It was getting dark and cold. February rain turned into thick snow. Anka’s short boots turned black, covered with mud and full of water; Sashok felt the cold, even deep inside his stomach. At the very end of the street, the man stopped for a minute, looked around, and ran into the one-story wooden house behind the crooked fence. The fence was broken in many places, and the kids clung to the windows.
Sashok saw a long table illuminated by a light bulb hanging low on a frayed wire. An intense white circle of light gradually transitioned into yellow, then gray, leaving the corners of the room dark. A familiar Russian oven, exactly as they drew them in the picture books, shiny and white, with a black rounded mouth in the middle, took up almost half of the room. Gray bags tied with thick linen ropes stood near the table on a tarpaulin sheet. There was a deep wooden barrel in the far corner. It was filled with black liquid. Anka gestured to the barrel. Sashok and David nodded and pasted their faces closer to the window.
Four old women stood around the table. They were dressed in washed-out cotton robes and aprons; light scarves were tied in the back covered their hair. It was hot in the room—the windows were fogged at the corners and long streaks of water drew unsteady lines. Women’s faces were flushed, and they occasionally raised their elbows to wipe away sweat. Two of them mixed the dough, adding flour and water from the transparent milk bottles, their arms and bodies moving quickly, as if time was of the essence. A third woman spread the dough into thin squares in the flat baking sheet, and then ran a metal rolling pin with small sharp needles over it. The fourth woman checked the old clock on the wall, and, with a long-handed oven fork, pulled out the sheet with baked matzo. A thin man, looking even smaller without his coat, examined every white square with brown specs, and either nodded or shook his head, and matzo went either on the table to cool off, or into a box under the table. The same woman then took another baking tray with carefully laid out thin dough, and, with the oven fork, moved it into the oven mouth, noting the time. There were two knives covered with dough on the table.
Sashok waited for about forty minutes and saw two cycles of matzo making, always the same, when Anka suddenly kicked him in his side.
“Look!” she whispered.
Sashok saw a girl about their age with wiry carrot curls flying out of her shawl. She walked toward the barrel, holding a bent zinc pitcher. The surface of black liquid rippled and distorted the dimly reflected light bulb in response to her quick steps. Sashok clutched the icy windowsill.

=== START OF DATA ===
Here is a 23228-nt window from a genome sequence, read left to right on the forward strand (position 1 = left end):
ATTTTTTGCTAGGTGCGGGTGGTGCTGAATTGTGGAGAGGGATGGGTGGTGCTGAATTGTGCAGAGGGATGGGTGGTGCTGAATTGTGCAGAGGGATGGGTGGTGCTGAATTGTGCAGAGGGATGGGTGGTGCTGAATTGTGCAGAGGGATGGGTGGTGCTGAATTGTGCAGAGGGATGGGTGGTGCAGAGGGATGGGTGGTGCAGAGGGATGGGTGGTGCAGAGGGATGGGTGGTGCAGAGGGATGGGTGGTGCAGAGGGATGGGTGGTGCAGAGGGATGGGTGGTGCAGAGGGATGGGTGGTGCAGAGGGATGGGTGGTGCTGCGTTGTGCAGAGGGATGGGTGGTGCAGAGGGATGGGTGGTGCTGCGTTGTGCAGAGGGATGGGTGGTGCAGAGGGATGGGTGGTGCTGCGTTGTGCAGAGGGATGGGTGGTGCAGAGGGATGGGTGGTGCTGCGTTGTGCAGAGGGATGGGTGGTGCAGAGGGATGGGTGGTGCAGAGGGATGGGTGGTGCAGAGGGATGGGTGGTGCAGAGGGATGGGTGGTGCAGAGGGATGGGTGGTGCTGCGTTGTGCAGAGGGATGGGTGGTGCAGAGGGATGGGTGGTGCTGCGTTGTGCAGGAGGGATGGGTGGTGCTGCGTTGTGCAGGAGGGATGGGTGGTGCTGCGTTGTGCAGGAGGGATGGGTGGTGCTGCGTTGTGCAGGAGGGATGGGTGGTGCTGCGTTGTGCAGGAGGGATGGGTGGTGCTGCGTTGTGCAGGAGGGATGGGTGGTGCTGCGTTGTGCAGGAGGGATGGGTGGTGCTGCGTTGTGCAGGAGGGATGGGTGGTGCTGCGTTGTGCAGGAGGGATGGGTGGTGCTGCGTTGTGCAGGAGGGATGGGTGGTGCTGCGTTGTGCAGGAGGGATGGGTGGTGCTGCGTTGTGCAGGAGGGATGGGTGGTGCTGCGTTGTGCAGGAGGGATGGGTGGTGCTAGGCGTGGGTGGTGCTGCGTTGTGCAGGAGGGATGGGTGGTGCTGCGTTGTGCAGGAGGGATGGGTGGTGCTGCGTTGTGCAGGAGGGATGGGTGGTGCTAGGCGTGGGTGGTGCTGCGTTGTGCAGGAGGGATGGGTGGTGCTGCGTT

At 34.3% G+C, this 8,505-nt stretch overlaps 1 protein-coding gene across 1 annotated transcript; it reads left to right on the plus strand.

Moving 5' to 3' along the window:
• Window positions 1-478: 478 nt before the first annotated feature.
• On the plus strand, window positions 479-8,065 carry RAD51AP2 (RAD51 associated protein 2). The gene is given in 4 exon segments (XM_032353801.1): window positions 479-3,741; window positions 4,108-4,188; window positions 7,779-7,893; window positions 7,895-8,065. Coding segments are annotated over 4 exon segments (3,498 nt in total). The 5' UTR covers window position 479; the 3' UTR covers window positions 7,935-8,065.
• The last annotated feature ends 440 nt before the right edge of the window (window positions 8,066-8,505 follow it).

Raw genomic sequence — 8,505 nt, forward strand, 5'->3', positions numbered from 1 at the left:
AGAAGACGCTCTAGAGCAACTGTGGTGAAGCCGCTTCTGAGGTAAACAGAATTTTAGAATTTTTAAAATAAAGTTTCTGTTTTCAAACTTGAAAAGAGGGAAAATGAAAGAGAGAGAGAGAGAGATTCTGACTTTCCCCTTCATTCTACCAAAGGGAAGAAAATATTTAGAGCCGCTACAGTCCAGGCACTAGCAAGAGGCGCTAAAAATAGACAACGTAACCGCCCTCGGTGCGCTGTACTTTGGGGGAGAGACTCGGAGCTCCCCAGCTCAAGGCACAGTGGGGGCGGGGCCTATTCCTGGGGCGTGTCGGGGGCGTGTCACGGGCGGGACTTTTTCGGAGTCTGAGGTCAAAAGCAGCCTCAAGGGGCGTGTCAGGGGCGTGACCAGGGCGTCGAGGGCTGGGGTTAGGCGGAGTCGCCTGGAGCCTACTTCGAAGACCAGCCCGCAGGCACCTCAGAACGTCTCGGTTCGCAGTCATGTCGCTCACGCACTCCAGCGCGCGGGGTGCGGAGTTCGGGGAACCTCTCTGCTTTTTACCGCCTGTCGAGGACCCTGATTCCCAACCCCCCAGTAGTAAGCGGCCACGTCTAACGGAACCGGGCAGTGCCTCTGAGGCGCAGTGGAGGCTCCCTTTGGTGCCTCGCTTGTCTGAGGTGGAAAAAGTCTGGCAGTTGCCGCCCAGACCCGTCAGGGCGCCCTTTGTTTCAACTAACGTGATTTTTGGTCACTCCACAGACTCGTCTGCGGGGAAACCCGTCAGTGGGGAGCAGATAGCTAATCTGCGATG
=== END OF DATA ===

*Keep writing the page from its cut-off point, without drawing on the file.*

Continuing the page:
The girl lowered a corner of the pitcher into the liquid, and when it was full, brought it to the brightly lit table. She poured the liquid into the milk bottles.
It was clear water.
Sashok let go of the windowsill. Anka and David moved away, into the crusty mud. Under a dim light from the window, Sashok saw Anka’s face change from tense and serious to a silly clown’s grin. Then a short “he” reached his ears. Then a loud lighter shook the quiet street. Sashok didn’t wait long to join. The kids leaned against each other, bent over with roaring laughter, not afraid to be discovered on this dark street far from home…
On the way back, Sashok felt someone’s cold bony hand in his pocket, tightly wrapping his fingers, either looking for warmth or a friendly shake.
I will never let anyone hurt David, promised Sashok, tightening his grip.
Somebody else’s small hand crawled into his other pocket, holding onto his index finger like babies do.
I will always love Anka, he said to himself.
Francesca left early, and Alex was not able to relax. Frayed laces of the cursed folder moved from the draft, inviting him to open it. Alex reluctantly pulled the strings. He reached for the red felt pen and lifted the first page to his eyes. Stubborn, thought Alex tiredly.
It was the list with twenty names. Twenty Jewish kids—“hidden” Jews documented as Russians, half-Jews, and just Jews—loved Physics and hoped to get in. This year’s quota was very small, much smaller than the last, and it was Alex’s job to admit only a few and flunk the rest.
“Horowitz David, 18 years old. David…” He closed his eyes listening to the full-blown headache. “Passed exams with… all A’s. And a first place… He did some research already in…. Oh, and his family is… No bribe… We can say he didn’t pass.” With his red pen, Alex crossed David Horowitz’s name from the list. His pen caught on a speck of dust, and a bright red drop spread over the last letter.
The blood of innocent children… Ded’s words popped into his mind.
Alex cringed and continued. He would finish the damn folder today, and until next August he wouldn’t have to see it again.
My blog with many more short stories:http://i-ponder-by-eugenia.blogspot.com